The “Overture” begins with shifting harmonies with woodwinds, accordion, and piano, and near the end there’s some marimba hits before the addition of strings, and the cue has that recognizable hook Bernstein uses to grab audiences – a warm tonal undercurrent that always seems to stay smack in the middle of sadness and joy, and only tilts to one side when, in Laurette, Bernstein changes the angle of his 7-note theme and variations.
Most of the play’s cues are very, very short, but they form a compact statement on a troubled character (and perhaps the internal issues of the production). “Rehearsal” is a stripped down theme variation with a short carnivalesque intro, whereas “Hartley” is a beautiful free-form version with harmonies evoking a bit of Americana.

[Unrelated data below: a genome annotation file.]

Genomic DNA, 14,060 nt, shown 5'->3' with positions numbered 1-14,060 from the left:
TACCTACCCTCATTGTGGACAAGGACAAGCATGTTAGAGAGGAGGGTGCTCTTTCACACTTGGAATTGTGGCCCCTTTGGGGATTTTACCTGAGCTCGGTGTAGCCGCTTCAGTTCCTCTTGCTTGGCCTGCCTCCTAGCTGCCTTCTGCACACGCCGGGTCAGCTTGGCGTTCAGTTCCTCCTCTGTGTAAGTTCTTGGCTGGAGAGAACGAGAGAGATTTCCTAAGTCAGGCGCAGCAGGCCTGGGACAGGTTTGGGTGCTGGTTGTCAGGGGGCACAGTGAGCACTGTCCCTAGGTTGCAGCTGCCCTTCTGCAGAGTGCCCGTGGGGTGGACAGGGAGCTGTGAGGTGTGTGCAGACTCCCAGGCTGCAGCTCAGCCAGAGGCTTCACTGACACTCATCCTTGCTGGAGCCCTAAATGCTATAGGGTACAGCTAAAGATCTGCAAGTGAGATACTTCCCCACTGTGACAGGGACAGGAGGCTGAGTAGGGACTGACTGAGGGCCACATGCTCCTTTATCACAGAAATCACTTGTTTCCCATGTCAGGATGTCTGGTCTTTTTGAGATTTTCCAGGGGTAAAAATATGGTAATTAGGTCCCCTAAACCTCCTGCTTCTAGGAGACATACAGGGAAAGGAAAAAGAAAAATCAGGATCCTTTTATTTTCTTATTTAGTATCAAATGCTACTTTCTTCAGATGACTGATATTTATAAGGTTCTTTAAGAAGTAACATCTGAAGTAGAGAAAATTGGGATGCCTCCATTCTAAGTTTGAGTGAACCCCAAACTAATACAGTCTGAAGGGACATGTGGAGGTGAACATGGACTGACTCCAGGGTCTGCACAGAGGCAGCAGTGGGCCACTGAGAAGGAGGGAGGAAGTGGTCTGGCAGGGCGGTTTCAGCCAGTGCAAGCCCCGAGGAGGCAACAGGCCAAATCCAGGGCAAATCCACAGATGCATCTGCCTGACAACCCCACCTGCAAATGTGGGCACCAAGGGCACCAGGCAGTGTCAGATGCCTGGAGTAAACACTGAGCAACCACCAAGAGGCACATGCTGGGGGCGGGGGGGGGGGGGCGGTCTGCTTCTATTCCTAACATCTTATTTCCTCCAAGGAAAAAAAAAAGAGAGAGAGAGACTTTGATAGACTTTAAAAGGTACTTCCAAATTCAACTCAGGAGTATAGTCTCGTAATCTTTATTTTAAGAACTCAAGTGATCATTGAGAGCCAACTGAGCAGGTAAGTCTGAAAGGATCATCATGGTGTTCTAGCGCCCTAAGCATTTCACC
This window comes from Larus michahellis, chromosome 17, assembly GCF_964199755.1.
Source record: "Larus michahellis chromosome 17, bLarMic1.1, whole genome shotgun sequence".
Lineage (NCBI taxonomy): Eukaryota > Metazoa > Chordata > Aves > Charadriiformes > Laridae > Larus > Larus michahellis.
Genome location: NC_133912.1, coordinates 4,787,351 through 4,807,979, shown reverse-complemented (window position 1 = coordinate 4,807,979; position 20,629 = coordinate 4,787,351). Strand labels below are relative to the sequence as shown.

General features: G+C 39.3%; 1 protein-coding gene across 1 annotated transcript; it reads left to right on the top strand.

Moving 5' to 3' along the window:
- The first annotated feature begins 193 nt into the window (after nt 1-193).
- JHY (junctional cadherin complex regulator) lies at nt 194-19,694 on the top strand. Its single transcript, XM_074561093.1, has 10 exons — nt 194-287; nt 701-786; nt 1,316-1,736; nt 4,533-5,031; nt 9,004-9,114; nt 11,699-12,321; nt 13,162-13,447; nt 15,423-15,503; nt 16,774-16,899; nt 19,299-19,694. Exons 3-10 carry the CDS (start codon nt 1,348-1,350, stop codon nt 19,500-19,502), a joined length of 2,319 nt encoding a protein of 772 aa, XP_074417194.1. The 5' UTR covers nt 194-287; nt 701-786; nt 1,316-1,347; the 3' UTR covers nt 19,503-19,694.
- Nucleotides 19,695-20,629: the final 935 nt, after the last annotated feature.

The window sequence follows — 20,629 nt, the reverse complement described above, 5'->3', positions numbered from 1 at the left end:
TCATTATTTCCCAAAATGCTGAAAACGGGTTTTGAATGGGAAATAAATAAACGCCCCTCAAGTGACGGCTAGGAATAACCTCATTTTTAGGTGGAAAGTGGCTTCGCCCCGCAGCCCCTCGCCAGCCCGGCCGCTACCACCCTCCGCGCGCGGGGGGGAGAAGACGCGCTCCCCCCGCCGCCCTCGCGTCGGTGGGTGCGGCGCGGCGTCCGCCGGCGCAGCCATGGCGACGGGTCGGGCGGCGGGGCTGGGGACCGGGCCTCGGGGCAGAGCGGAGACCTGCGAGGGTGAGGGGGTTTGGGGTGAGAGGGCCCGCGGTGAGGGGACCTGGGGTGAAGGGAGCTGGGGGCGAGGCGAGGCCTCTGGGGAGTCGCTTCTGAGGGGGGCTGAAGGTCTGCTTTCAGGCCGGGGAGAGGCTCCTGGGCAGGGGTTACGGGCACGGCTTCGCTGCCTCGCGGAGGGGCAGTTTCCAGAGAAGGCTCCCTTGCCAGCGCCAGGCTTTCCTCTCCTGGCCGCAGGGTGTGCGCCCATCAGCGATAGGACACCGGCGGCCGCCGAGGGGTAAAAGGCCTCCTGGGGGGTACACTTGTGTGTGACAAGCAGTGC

What’s notable about this cue – and typical of the score - is the precision of Bernstein’s instrumentations. He doesn’t stick with a handful of instruments and has them play variations; he creates specific colours with different groups within singular cues. If the composer’s big budget scores serve as examples of robust emotions exploited within jazz (Man with the Golden Arm) and western (The Magnificent Seven) idioms, for example, then his small-scale scores are textbook examples on how to be dramatically precise within a shorter time-span.